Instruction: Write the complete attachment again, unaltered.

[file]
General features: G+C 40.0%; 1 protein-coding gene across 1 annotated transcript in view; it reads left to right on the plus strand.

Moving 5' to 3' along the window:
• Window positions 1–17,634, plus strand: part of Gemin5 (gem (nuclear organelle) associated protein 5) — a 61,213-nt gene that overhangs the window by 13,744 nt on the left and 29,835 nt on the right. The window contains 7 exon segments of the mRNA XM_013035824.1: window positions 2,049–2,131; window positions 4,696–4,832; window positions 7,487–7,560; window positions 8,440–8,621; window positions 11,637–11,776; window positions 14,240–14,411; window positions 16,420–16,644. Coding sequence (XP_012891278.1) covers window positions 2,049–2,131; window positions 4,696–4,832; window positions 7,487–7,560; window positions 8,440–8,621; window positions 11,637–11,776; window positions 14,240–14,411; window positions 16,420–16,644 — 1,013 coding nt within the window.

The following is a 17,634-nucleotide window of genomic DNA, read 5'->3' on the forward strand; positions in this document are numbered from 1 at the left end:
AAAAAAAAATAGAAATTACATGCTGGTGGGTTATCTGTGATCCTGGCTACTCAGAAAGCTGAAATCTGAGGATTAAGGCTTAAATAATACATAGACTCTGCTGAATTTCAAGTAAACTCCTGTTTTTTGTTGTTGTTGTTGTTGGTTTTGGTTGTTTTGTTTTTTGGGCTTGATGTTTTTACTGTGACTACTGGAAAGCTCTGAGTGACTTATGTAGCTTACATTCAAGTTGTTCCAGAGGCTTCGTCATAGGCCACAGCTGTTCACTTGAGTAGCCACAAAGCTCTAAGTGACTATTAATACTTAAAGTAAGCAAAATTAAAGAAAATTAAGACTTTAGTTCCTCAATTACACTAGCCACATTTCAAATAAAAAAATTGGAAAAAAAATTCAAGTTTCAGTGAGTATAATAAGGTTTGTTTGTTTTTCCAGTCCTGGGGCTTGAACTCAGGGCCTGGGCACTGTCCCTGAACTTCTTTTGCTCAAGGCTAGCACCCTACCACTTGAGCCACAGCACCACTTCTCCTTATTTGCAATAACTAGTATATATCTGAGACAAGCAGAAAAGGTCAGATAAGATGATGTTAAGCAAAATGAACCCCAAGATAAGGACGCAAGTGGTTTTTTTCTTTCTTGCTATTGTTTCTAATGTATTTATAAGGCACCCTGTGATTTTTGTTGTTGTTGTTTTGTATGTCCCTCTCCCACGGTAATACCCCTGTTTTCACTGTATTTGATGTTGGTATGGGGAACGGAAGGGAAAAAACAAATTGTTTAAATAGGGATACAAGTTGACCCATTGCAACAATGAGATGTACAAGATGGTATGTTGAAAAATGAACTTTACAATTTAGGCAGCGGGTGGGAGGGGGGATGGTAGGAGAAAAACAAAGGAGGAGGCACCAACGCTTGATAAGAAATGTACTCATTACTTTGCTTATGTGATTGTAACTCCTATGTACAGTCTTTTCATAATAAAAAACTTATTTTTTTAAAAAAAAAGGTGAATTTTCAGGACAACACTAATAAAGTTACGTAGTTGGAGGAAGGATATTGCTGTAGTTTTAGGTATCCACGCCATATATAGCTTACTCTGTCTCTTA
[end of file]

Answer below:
General features: G+C 40.0%; 1 protein-coding gene across 1 annotated transcript in view; it reads left to right on the plus strand.

Moving 5' to 3' along the window:
• Window positions 1–17,634, plus strand: part of Gemin5 (gem (nuclear organelle) associated protein 5) — a 61,213-nt gene that overhangs the window by 13,744 nt on the left and 29,835 nt on the right. The window contains 7 exon segments of the mRNA XM_013035824.1: window positions 2,049–2,131; window positions 4,696–4,832; window positions 7,487–7,560; window positions 8,440–8,621; window positions 11,637–11,776; window positions 14,240–14,411; window positions 16,420–16,644. Coding sequence (XP_012891278.1) covers window positions 2,049–2,131; window positions 4,696–4,832; window positions 7,487–7,560; window positions 8,440–8,621; window positions 11,637–11,776; window positions 14,240–14,411; window positions 16,420–16,644 — 1,013 coding nt within the window.

The following is a 17,634-nucleotide window of genomic DNA, read 5'->3' on the forward strand; positions in this document are numbered from 1 at the left end:
AAAAAAAAATAGAAATTACATGCTGGTGGGTTATCTGTGATCCTGGCTACTCAGAAAGCTGAAATCTGAGGATTAAGGCTTAAATAATACATAGACTCTGCTGAATTTCAAGTAAACTCCTGTTTTTTGTTGTTGTTGTTGTTGGTTTTGGTTGTTTTGTTTTTTGGGCTTGATGTTTTTACTGTGACTACTGGAAAGCTCTGAGTGACTTATGTAGCTTACATTCAAGTTGTTCCAGAGGCTTCGTCATAGGCCACAGCTGTTCACTTGAGTAGCCACAAAGCTCTAAGTGACTATTAATACTTAAAGTAAGCAAAATTAAAGAAAATTAAGACTTTAGTTCCTCAATTACACTAGCCACATTTCAAATAAAAAAATTGGAAAAAAAATTCAAGTTTCAGTGAGTATAATAAGGTTTGTTTGTTTTTCCAGTCCTGGGGCTTGAACTCAGGGCCTGGGCACTGTCCCTGAACTTCTTTTGCTCAAGGCTAGCACCCTACCACTTGAGCCACAGCACCACTTCTCCTTATTTGCAATAACTAGTATATATCTGAGACAAGCAGAAAAGGTCAGATAAGATGATGTTAAGCAAAATGAACCCCAAGATAAGGACGCAAGTGGTTTTTTTCTTTCTTGCTATTGTTTCTAATGTATTTATAAGGCACCCTGTGATTTTTGTTGTTGTTGTTTTGTATGTCCCTCTCCCACGGTAATACCCCTGTTTTCACTGTATTTGATGTTGGTATGGGGAACGGAAGGGAAAAAACAAATTGTTTAAATAGGGATACAAGTTGACCCATTGCAACAATGAGATGTACAAGATGGTATGTTGAAAAATGAACTTTACAATTTAGGCAGCGGGTGGGAGGGGGGATGGTAGGAGAAAAACAAAGGAGGAGGCACCAACGCTTGATAAGAAATGTACTCATTACTTTGCTTATGTGATTGTAACTCCTATGTACAGTCTTTTCATAATAAAAAACTTATTTTTTTAAAAAAAAAGGTGAATTTTCAGGACAACACTAATAAAGTTACGTAGTTGGAGGAAGGATATTGCTGTAGTTTTAGGTATCCACGCCATATATAGCTTACTCTGTCTCTTA